Loving Pagans and Tax Collectors

February 14th, 2012

You may have read the story on Matthew Paul Turner's blog recently about a young man named Andrew who was part of Mark Driscoll's Mars Hill Church in Seattle (not to be confused with the church in Michigan that was, until recently, pastored by Rob Bell) who, when faced with a moral crisis, put his trust in his church and was treated horribly, under the pretense that such treatment is in accord with God's will. You can read Part 1 and Part 2 of Turner's posts about Andrew's ordeal and his "excommunication" from Mars Hill.

I want to offer my own take, not on Andrew's particular situation, or individuals like Driscoll or even churches like Mars Hill. Other bloggers like Chaplain Mike at Internet MonkRachel Held Evans, and a guest poster on Turner's blog named Stephen have already done so in more gracious and thoughtful ways than I would. Instead, I want to take a look at the "biblical basis" for Andrew's excommunication.

As the document in Part 2 on Turner's site says, the model for their actions is Matthew 18:15-18. In this passage, Jesus says

If your brother or sister sins against you, go and correct them when you are alone together. If they listen to you, then you’ve won over your brother or sister.  But if they won’t listen, take with you one or two others so that every word may be established by the mouth of two or three witnesses. But if they still won’t pay attention, report it to the church. If they won’t pay attention even to the church, treat them as you would a Gentile and tax collector.  I assure you that whatever you fasten on earth will be fastened in heaven. And whatever you loosen on earth will be loosened in heaven." (CEB)

I've heard people who are on various places on the theological spectrum quote this passage, and focus in on the "treat them as you would a pagan or a tax collector" part as a justification for shunning someone.

Since the words of Jesus are being used here, it follows that the actions of Jesus should tell us how one treats a pagan or a tax collector. How did Jesus treat these folks? Did he shun them and protect himself from them so as to not let their sinfulness infect him, as I've heard this passage applied?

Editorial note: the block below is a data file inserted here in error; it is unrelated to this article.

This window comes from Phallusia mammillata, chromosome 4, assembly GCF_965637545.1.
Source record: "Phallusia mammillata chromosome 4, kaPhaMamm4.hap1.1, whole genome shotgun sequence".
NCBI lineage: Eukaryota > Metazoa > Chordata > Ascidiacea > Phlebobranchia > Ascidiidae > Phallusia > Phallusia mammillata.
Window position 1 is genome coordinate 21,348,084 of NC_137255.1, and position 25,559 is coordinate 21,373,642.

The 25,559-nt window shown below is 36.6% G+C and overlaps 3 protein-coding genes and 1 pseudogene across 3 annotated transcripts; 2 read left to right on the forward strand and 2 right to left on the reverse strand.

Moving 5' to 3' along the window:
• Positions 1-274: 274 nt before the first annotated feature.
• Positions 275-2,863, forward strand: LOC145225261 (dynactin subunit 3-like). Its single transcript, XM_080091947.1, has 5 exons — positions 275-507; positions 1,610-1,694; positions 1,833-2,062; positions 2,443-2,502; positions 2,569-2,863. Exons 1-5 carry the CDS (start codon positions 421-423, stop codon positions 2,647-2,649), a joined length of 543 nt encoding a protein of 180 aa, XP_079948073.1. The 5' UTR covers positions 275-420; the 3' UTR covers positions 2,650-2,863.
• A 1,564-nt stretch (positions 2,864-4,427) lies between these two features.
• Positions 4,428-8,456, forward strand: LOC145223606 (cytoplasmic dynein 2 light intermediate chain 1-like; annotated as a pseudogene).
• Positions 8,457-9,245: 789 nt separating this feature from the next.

Jesus treated pagans and tax collectors, not to mention prostitutes, thieves, and all other kinds of "undesirables" with love and respect. He didn't just talk to them for the purpose of encouraging them to get their act together.

When he encountered Zacchaeus the tax collector (Luke 19:1-10), he didn't even wait for Zacchaeus to say a word before saying that he would dine with him. Zacchaeus' declaration of turning over a new leaf was in response to Jesus love. Grace came first, then repentance. But in the church we've flipped the equation around.

Let's also remember that Jesus' harshest words were reserved for the religious people that thought themselves too pious to associate with the common "sinner." He called them "broods of vipers," among other things. It was the religious people who wanted to exclude everyone they didn't approve of who conspired with the Romans to kill Jesus.

So if you find someone in a place where you think they're harming themselves and others through their sin, if you've talked with them about it and they disagreed, then you talked it through with others and the whole group talked to that person and they still disagreed, what does Jesus say you should do?

Keep loving them anyway. Don't shun them. Don't become so preoccupied with your own sanctity that you throw a relationship away over a disagreement. Love them. Eat with them. Show them that you'll never give up on them. That's what helps people understand that they're forgiven and that they can make a new start.

Perhaps if the church practiced more radically inclusive love and less superiority and exclusion under the guise of "church discipline," the rest of the world wouldn't find us to be so at odds with the Christ we worship.

comments powered by Disqus